Bushra Al Fusail

Bushra Al Fusail

Introducing Bushra. Ever thought about the value of your heritage? places, objects, customs, values and creative expressions? Our heritage defines us. Imagine USA without Grand Canyon or Pakistan without Badshahi Mosque. How would you feel if your heritage is destroyed, lost, damaged? .

For many populations, the loss of their heritage is a reality. Think of Notre-Dame in France or Citadel of Aleppo in Syria or a place currently going through the worst humanitarian catastrophes in the world, Yemen. War has gripped the country since 2011 where 3 million have been forced to flee, 15+ million people of Yemen's population are on the brink of starvation. Yemenis mourn the destruction and are witnessing an entire generation lose their history and heritage.

In 2015, amidst the civil war, a Yemeni artist and activist Bushra Al Fusail decided to teach women to ride bikes, to give them an alternative in this time of gas shortages. The Yemen bike campaign quickly became a two-wheel revolution internationally and in Yemen and challenged gender stereotypes.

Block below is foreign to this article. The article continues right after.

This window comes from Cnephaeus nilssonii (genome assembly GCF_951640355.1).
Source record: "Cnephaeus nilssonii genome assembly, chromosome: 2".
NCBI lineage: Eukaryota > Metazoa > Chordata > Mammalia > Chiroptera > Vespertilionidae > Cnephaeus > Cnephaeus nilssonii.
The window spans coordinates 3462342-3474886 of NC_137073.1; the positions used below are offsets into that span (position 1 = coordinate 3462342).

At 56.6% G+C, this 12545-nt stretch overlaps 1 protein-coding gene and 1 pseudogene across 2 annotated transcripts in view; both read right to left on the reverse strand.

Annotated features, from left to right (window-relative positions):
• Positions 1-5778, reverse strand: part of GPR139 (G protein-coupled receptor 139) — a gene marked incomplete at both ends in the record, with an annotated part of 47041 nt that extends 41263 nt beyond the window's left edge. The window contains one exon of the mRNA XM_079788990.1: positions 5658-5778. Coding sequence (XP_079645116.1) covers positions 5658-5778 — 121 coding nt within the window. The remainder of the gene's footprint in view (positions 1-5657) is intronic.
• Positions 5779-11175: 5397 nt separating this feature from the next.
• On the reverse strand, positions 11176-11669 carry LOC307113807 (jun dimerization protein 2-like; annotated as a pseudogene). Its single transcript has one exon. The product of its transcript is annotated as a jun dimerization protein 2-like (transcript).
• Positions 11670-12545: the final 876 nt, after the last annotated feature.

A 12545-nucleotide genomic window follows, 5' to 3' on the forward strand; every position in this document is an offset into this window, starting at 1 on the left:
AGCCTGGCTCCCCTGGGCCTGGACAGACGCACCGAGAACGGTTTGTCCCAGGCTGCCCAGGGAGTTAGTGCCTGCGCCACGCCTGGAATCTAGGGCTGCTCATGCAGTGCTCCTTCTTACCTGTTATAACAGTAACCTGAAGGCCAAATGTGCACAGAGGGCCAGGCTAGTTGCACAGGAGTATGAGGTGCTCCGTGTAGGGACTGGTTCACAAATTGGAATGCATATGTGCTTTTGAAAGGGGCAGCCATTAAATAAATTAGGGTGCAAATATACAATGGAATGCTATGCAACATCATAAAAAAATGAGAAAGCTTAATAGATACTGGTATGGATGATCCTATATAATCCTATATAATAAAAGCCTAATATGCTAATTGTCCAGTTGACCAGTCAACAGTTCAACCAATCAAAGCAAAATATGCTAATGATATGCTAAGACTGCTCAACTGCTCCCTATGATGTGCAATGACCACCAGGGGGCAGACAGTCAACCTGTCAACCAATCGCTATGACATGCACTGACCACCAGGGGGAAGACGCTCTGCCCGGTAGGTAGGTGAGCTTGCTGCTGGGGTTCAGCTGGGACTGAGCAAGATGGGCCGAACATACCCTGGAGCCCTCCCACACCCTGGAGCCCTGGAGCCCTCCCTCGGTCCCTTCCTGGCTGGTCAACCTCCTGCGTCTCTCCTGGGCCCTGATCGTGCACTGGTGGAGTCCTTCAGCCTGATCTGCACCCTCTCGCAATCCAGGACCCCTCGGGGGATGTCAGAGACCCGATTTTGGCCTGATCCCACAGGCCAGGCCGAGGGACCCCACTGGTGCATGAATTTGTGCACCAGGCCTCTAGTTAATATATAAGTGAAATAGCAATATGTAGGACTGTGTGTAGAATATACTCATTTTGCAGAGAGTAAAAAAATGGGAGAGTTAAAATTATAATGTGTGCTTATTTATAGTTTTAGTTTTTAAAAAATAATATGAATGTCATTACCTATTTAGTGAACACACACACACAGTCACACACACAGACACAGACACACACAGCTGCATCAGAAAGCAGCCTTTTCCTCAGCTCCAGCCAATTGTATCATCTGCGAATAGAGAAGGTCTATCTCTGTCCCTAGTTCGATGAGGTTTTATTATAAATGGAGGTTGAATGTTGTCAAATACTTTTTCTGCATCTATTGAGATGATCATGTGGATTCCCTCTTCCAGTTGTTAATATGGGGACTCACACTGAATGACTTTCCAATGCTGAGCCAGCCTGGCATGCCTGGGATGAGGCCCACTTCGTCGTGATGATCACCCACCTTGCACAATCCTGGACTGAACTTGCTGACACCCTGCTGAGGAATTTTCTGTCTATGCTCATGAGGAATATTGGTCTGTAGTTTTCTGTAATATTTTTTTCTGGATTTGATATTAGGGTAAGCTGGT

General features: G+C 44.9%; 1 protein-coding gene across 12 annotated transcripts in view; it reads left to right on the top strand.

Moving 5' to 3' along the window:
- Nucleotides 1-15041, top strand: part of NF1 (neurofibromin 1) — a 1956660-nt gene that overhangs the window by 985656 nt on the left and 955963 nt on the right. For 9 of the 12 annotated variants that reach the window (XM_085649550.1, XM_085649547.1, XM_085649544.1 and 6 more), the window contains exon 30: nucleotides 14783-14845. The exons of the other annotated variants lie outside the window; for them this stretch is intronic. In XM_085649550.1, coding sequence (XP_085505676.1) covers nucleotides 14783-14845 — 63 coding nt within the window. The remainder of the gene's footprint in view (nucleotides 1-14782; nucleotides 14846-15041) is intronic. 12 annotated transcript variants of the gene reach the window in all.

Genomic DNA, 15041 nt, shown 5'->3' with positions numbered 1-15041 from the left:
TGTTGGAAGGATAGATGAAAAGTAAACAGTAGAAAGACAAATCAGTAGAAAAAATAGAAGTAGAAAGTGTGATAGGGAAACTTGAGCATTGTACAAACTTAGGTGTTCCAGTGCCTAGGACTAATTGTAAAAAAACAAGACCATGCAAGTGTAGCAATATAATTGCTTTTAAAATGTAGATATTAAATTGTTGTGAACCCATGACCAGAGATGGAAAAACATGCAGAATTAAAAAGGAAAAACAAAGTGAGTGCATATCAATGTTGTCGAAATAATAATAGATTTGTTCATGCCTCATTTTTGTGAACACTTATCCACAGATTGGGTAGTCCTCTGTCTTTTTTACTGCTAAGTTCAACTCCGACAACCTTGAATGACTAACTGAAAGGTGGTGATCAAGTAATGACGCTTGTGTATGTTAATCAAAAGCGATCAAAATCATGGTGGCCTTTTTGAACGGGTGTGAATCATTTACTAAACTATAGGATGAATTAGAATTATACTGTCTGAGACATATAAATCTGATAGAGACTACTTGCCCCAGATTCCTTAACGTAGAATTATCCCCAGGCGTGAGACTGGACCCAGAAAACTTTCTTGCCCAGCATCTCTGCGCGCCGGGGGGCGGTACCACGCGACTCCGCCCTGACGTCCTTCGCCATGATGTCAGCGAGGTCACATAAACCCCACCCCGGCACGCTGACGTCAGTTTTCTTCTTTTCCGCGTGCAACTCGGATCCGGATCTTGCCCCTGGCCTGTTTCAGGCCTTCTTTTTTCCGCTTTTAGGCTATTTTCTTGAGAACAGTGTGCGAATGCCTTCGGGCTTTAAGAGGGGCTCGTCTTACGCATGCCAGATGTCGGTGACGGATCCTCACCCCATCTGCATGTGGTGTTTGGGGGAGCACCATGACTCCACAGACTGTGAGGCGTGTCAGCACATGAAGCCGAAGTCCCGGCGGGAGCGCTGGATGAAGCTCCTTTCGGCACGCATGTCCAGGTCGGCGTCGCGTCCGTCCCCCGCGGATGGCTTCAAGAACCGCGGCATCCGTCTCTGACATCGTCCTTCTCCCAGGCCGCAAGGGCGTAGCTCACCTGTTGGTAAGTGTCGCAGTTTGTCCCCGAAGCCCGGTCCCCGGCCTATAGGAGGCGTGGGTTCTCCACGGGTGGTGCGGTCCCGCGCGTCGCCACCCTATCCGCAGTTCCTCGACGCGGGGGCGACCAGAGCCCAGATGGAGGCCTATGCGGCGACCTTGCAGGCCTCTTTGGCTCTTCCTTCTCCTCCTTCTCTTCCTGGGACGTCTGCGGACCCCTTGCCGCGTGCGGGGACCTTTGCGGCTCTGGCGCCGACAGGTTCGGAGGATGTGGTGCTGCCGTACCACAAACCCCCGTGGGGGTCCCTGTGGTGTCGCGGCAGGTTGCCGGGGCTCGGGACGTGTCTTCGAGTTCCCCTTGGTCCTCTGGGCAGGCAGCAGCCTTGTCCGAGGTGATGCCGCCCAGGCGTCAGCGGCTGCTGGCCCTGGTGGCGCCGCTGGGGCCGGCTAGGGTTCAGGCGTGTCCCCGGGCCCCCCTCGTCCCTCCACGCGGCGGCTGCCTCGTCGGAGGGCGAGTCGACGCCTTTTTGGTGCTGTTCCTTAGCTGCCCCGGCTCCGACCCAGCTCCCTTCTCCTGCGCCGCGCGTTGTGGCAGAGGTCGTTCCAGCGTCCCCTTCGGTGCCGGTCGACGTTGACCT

What happened next would have a profound impact on Bushra’s life. Many girls and women joined the Bike campaign and got an avenue to engage in something different among so many ugly things they had/were seeing during that period. The women felt happy and empowered. This was the women’s resistance to the war. Her Yemeni women biking photo (swipe left) sparked both support and controversy from Yemenis.

“We took the streets of Yemen, we cycled for freedom of movement, for justice, and for our lives. Nothing will stop us from moving around, not bombs nor social taboos”

Bushra came to the U.S. as a tourist and stayed because the fighting in Yemen intensified. Airports in Yemen were shut down due to bombings, and since then Bushra has been in the US as a #refugee .

Trump's Muslim ban trapped Bushra’s family in Yemen and she continues her fight for her home by organizing initiatives in the US in the face of this relentless war. Bushra as a photographer seeks to trigger questions of social and political injustice faced by women.

Bushra in Kandaka, the Nubian Queen